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Reason and Republican equation matter


President Muhammadu Buhari

President Muhammadu Buhari

In modern liberal democracies one constant and irreducible moral minimum is the supervening locutions of “reason” and republican equation in the recrudescence of power, governance and policy making. This is seen in the rise and fall of empires, monarchies and democracies alike, which is more often caused by the between the governed and the governors. President Muhammadu Buhari affirmed this liberal and republican ethos when he said, on the heel of his overwhelming election in 2015 that, “I belong to nobody and I belong to all.” This was a message aimed at redeeming the battered hope of the citizenry who desired change and relished the candle of political participation and economic rejuvenation. The light in the tunnel seems to have eclipsed though. Boko Haram religious extremism, Niger Delta insurgency, Biafran agitation, herdsman carnage, kidnapping, robbery, economic recession, hunger in the land, oil prices volatility of foreign exchange rate, budget deficit, foreign reserve depletion, unemployment, low productivity and corruption seem to have set the supposedly era of change drifting, confounding all.

In the face of an overwhelming danger to peace and stability of Nigeria, only “reason” and higher republican consciousness embedded in the virtues of sagacity, patriotism, nationalism and neutrality on the part of the president and the governors can forestall imminent collapse of the state. The President must of necessity be a President of Nigeria, standing on a high moral ground above mediocre ethnic and tribal cleavages to answer his call as the shepherd of diverse people, religions and cultures of Nigeria. His victory at the polls last year is both a cultural and political mandate. It is from this anthropological fulcrum that Mr. President can marshal a synergy among interconnected nationalities and problems besieging his mandate. What Mr. President urgently needs now is therefore, a clear and predictable definition and articulation of these problems.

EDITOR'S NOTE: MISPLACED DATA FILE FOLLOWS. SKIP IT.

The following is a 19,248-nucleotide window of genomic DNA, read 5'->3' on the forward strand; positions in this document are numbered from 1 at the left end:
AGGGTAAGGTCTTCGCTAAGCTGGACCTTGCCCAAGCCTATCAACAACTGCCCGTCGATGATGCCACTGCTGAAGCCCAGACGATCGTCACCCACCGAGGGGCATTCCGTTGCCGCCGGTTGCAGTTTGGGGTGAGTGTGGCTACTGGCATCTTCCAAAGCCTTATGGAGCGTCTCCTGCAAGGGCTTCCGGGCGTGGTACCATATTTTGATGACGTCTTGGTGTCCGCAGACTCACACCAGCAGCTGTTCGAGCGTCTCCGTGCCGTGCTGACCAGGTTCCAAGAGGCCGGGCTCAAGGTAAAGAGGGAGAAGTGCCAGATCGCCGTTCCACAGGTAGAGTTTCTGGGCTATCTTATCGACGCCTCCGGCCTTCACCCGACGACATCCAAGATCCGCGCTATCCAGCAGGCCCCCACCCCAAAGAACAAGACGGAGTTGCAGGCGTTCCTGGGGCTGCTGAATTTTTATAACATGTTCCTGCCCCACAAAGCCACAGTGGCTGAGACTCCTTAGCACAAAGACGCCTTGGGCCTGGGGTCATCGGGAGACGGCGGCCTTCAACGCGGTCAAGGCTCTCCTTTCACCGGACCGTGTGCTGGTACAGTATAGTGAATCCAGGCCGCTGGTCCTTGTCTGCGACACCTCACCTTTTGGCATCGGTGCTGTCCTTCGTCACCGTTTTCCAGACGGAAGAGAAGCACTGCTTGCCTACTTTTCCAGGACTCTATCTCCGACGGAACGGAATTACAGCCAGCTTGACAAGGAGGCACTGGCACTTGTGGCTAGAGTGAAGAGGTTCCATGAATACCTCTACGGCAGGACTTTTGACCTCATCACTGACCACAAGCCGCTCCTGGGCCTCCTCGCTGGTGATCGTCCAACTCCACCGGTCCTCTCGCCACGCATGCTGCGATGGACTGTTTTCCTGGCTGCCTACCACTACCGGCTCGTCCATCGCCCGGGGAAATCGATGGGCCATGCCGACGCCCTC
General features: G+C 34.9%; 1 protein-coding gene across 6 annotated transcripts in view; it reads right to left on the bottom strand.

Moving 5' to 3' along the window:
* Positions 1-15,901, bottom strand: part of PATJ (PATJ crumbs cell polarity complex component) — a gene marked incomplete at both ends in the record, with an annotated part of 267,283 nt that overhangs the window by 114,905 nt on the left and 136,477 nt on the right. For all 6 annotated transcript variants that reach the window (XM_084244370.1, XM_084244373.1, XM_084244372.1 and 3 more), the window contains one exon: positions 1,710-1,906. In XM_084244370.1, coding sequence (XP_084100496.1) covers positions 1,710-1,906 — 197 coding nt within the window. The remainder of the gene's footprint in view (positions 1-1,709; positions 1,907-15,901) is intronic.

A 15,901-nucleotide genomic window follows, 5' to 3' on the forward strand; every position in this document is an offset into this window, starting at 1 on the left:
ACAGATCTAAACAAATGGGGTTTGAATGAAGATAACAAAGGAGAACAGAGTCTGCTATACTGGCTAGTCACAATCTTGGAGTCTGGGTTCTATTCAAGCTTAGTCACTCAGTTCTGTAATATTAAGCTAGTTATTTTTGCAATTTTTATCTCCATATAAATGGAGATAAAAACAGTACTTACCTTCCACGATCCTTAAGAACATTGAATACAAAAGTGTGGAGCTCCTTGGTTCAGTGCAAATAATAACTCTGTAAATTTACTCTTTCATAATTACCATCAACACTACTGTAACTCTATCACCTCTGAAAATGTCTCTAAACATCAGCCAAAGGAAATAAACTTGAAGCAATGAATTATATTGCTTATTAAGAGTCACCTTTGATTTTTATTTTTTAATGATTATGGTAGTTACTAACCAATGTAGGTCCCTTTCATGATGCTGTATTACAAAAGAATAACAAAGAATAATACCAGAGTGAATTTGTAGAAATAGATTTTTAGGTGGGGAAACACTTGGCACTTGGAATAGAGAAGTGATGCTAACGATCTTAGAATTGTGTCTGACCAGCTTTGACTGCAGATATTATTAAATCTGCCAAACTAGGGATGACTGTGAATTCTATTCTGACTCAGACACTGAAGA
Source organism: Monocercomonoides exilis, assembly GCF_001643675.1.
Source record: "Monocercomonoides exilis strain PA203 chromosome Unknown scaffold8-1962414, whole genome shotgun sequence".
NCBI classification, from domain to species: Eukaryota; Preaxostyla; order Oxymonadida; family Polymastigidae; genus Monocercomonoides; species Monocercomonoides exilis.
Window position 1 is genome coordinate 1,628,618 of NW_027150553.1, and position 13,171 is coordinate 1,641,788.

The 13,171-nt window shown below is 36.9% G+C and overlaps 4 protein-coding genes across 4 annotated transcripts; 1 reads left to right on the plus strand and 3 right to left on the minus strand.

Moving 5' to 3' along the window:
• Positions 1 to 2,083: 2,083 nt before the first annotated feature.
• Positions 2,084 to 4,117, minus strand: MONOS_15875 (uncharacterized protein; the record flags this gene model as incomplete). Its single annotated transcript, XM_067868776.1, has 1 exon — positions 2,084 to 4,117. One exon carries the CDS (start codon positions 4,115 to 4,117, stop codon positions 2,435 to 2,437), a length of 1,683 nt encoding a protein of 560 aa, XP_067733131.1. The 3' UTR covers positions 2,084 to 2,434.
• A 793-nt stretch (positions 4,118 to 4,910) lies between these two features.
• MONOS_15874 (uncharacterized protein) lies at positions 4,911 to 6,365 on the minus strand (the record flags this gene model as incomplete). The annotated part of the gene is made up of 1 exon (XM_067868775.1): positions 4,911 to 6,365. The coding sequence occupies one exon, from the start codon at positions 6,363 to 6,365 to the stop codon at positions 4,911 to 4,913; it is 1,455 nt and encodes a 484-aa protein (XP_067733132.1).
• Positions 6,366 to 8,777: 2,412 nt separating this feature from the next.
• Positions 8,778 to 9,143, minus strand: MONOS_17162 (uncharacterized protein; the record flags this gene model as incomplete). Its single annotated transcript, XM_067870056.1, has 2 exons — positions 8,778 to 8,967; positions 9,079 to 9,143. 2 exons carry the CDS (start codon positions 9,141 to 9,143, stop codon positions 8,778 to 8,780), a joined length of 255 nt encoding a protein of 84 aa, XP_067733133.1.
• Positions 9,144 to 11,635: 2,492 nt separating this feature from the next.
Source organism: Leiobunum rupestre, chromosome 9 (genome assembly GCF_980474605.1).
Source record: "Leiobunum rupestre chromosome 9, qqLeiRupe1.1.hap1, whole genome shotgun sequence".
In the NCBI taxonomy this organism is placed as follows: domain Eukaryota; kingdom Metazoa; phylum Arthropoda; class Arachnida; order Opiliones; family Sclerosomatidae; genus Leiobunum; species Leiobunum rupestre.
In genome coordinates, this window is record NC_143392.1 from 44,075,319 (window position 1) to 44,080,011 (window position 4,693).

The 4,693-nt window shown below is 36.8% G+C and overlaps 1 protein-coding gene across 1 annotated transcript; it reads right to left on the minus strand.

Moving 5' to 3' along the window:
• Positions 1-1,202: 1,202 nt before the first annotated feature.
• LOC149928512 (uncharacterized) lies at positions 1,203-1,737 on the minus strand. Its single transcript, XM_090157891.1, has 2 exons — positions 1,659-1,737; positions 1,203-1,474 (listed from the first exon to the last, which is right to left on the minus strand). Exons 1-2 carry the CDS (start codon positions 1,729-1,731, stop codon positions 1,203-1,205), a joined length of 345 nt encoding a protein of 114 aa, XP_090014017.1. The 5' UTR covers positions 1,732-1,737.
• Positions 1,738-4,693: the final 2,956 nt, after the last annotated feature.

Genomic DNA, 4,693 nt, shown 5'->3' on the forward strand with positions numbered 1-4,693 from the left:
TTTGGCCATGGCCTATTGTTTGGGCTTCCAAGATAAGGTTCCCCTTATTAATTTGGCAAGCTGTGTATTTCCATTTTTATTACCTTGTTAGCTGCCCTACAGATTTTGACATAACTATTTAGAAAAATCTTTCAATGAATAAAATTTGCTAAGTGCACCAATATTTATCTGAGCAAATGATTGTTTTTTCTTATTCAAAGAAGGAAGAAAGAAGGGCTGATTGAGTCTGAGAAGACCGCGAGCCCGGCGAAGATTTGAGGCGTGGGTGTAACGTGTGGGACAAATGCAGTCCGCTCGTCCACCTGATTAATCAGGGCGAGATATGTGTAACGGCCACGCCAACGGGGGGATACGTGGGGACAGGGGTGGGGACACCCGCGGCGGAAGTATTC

The background of these threats to the Nigerian state is corruption which is caused by “unreason”, political manipulation, religious bigotry, ethnicism, tribalism, militancy, extremism and marginalisation. Corruption herein defined is an omnibus concept, systemic in nature and transcends financial profligacy to even how the leaders make their choices with regard to whether such diminishes or strengthens institutions and promotes the greatest happiness of the greatest number of people. The presupposition here is that the leaders, and not only the president, must be above board morally to be able to embark on any meaningful crusade against systemic corruption which sustains financial unaccountability. He who goes to equity goes with clean hands; he who fights corruption of any kind must be morally, politically and spiritually corruption free. Only then can he be fair and free to all including the Igbo, the Ijaws, the Idoma, the Yoruba, the Hausa, the Fulanis, the Edo, the Efik and so on. Otherwise, the leader is an ethnic or tribal leader imposing himself on those tribes. Nigerian national identity is cultural amity of all the ethnic nationalities without which there will be no Nigeria; this cultural amalgam is supposed to be sacrosanct and deserves the honour and respect of any leader in Nigeria without which corruption cannot be meaningfully fought. This is the essence of the Republican Constitution.